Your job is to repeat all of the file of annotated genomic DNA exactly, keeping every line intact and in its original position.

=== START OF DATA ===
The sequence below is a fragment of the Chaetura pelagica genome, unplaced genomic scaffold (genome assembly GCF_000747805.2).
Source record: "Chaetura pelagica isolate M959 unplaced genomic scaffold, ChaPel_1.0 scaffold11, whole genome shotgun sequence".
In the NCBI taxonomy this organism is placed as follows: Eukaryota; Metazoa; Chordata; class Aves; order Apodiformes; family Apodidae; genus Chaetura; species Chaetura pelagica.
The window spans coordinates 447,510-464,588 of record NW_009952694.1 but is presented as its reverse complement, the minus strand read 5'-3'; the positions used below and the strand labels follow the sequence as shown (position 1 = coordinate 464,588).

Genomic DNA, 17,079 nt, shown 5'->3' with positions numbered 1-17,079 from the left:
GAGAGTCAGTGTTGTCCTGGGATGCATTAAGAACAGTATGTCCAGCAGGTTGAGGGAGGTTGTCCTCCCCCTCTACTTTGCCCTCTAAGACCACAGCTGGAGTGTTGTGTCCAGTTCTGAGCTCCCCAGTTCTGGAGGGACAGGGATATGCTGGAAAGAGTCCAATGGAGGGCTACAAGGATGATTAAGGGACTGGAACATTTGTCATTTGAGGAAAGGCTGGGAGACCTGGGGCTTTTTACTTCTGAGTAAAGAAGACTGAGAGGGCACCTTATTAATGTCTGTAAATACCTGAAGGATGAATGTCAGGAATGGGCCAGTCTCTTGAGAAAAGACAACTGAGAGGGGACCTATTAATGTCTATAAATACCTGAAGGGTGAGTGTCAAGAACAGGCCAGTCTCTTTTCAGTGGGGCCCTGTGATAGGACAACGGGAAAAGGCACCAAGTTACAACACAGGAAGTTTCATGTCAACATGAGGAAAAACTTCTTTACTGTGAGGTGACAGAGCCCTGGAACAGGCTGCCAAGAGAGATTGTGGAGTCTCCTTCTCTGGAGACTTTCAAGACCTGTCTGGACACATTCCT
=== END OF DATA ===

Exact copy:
The sequence below is a fragment of the Chaetura pelagica genome, unplaced genomic scaffold (genome assembly GCF_000747805.2).
Source record: "Chaetura pelagica isolate M959 unplaced genomic scaffold, ChaPel_1.0 scaffold11, whole genome shotgun sequence".
In the NCBI taxonomy this organism is placed as follows: Eukaryota; Metazoa; Chordata; class Aves; order Apodiformes; family Apodidae; genus Chaetura; species Chaetura pelagica.
The window spans coordinates 447,510-464,588 of record NW_009952694.1 but is presented as its reverse complement, the minus strand read 5'-3'; the positions used below and the strand labels follow the sequence as shown (position 1 = coordinate 464,588).

Genomic DNA, 17,079 nt, shown 5'->3' with positions numbered 1-17,079 from the left:
GAGAGTCAGTGTTGTCCTGGGATGCATTAAGAACAGTATGTCCAGCAGGTTGAGGGAGGTTGTCCTCCCCCTCTACTTTGCCCTCTAAGACCACAGCTGGAGTGTTGTGTCCAGTTCTGAGCTCCCCAGTTCTGGAGGGACAGGGATATGCTGGAAAGAGTCCAATGGAGGGCTACAAGGATGATTAAGGGACTGGAACATTTGTCATTTGAGGAAAGGCTGGGAGACCTGGGGCTTTTTACTTCTGAGTAAAGAAGACTGAGAGGGCACCTTATTAATGTCTGTAAATACCTGAAGGATGAATGTCAGGAATGGGCCAGTCTCTTGAGAAAAGACAACTGAGAGGGGACCTATTAATGTCTATAAATACCTGAAGGGTGAGTGTCAAGAACAGGCCAGTCTCTTTTCAGTGGGGCCCTGTGATAGGACAACGGGAAAAGGCACCAAGTTACAACACAGGAAGTTTCATGTCAACATGAGGAAAAACTTCTTTACTGTGAGGTGACAGAGCCCTGGAACAGGCTGCCAAGAGAGATTGTGGAGTCTCCTTCTCTGGAGACTTTCAAGACCTGTCTGGACACATTCCT